"Keep it smart. Keep it non-violent. Keep it growing." - Marianne Williamson
When your enter Woodruff park, located on Edgewood and Peachtree Streets in the heart of downtown Atlanta, you'll hear faint music coming from speakers located near various shrubs. It's really a sight to see; the landscape of Woodruff Park changed with the settlement of "Occupy Atlanta" tenants.
A young man, James greeted me when I approached the Welcome Table, on Tuesday, and showed me where he had been living for the past four days. A native of North Carolina, he has been residing in Georgia for nearly four years. He is a tall, attractive white male in his early twenties. Like a proud son, he showed me an American flag that he held the night before at a peaceful rally. "We want our voices heard. We want unity," he said.
It rained heavily on Wednesday which made me think about the people staying the night at the park. I have since returned been to the park several times and when I was last there, I felt a sense of calmness, but also of struggle. Homelessness is still apparent, vendors are still lined up and down Peachtree Street, and onlookers sit and watch from the tables.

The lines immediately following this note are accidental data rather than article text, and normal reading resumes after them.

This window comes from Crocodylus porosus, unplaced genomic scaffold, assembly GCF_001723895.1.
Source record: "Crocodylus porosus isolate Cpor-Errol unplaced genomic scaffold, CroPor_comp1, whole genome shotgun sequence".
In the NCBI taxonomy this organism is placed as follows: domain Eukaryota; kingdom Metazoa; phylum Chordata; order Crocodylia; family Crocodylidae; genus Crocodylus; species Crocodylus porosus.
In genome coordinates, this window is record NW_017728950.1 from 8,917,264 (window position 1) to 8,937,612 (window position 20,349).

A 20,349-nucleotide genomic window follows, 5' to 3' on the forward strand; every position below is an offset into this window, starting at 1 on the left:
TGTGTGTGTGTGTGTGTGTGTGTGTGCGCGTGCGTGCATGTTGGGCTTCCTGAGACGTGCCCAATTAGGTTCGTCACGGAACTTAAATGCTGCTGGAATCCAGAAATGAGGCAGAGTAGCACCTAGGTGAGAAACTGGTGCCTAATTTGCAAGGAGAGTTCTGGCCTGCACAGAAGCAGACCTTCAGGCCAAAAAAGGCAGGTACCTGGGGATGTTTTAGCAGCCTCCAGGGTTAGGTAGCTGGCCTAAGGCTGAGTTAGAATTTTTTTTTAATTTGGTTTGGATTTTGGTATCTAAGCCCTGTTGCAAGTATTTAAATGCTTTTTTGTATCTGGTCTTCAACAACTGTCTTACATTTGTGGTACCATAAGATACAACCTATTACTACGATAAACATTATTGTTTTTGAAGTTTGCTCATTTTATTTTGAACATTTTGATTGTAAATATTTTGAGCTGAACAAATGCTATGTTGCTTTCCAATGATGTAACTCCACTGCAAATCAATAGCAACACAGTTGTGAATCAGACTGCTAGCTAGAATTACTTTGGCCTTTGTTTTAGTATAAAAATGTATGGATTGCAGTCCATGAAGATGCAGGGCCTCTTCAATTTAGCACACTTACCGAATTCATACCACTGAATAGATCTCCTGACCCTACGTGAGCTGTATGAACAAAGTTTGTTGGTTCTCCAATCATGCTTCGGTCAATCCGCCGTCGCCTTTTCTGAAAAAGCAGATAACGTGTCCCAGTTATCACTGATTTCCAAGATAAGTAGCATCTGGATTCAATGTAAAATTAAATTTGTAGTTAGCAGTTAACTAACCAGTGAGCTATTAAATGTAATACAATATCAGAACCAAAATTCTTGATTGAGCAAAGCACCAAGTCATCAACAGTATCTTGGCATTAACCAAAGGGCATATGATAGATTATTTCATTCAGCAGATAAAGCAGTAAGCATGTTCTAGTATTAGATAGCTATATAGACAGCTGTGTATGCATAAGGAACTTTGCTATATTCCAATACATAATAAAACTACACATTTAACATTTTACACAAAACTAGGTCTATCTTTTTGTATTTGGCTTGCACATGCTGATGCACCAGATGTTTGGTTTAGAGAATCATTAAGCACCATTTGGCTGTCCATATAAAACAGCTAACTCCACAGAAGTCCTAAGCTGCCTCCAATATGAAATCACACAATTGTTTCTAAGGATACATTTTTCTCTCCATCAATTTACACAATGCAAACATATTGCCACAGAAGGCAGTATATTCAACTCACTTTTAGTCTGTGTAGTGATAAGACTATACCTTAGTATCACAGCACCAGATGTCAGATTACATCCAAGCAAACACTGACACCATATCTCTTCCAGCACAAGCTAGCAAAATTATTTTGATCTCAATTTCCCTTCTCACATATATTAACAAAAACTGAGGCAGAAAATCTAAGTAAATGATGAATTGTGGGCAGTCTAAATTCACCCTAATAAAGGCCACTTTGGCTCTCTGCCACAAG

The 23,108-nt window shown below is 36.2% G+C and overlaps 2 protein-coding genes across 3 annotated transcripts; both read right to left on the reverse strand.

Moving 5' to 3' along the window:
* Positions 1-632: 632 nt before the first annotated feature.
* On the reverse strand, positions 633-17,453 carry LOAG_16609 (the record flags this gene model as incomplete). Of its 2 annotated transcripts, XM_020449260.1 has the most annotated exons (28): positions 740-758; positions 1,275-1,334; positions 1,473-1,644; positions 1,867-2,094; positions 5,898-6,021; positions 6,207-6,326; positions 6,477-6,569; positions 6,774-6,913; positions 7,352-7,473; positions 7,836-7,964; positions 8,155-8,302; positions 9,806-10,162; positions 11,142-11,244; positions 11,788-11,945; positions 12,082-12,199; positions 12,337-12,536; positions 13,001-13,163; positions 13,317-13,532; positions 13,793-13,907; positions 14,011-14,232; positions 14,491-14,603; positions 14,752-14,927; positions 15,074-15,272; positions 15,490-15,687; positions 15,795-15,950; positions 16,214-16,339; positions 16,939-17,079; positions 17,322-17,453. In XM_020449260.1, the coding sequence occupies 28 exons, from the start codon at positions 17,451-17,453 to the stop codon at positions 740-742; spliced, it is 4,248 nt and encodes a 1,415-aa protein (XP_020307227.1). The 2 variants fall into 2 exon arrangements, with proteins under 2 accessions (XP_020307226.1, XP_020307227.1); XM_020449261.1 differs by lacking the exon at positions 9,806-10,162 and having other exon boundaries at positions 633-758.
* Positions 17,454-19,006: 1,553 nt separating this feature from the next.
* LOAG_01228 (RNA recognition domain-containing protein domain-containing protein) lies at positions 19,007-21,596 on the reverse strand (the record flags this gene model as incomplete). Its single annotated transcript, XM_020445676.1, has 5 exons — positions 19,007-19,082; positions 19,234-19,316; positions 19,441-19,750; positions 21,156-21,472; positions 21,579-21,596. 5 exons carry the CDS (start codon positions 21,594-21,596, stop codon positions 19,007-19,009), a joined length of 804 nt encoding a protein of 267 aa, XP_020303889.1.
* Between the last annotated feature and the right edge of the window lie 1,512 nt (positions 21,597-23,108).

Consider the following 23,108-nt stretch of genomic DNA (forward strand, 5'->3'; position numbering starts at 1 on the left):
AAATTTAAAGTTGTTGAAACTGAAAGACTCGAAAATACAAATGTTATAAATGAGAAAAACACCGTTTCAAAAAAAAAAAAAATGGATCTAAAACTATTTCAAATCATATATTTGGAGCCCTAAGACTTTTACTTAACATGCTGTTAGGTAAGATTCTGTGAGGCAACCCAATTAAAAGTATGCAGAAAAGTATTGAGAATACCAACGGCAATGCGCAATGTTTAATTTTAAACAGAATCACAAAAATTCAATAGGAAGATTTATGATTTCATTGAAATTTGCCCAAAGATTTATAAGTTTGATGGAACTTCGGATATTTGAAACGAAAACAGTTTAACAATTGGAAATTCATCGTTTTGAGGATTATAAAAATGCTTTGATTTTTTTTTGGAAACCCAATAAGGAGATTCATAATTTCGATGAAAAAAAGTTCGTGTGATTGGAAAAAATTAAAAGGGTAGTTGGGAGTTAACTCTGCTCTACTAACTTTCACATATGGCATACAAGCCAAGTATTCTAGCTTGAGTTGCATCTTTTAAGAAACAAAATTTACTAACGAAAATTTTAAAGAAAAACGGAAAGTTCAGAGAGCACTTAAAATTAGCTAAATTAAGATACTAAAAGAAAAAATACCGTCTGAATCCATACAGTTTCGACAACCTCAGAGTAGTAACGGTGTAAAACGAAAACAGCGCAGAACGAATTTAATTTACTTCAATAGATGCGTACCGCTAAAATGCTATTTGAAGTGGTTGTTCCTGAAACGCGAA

Activists taking to the streets and occupying space is not new to protests. In the 1960s, civil rights activists lead sit-ins and organized boycotts. I'm not opposed to peaceful protests. In the age of social media, social protest participants have been able to voice their concerns, unlike in the past though traditional media.
It's my hope that Occupy Atlanta stays strong, resilient, and continues to stay focused on their goals. I think occupying public space works.
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Poster on Favianna.com.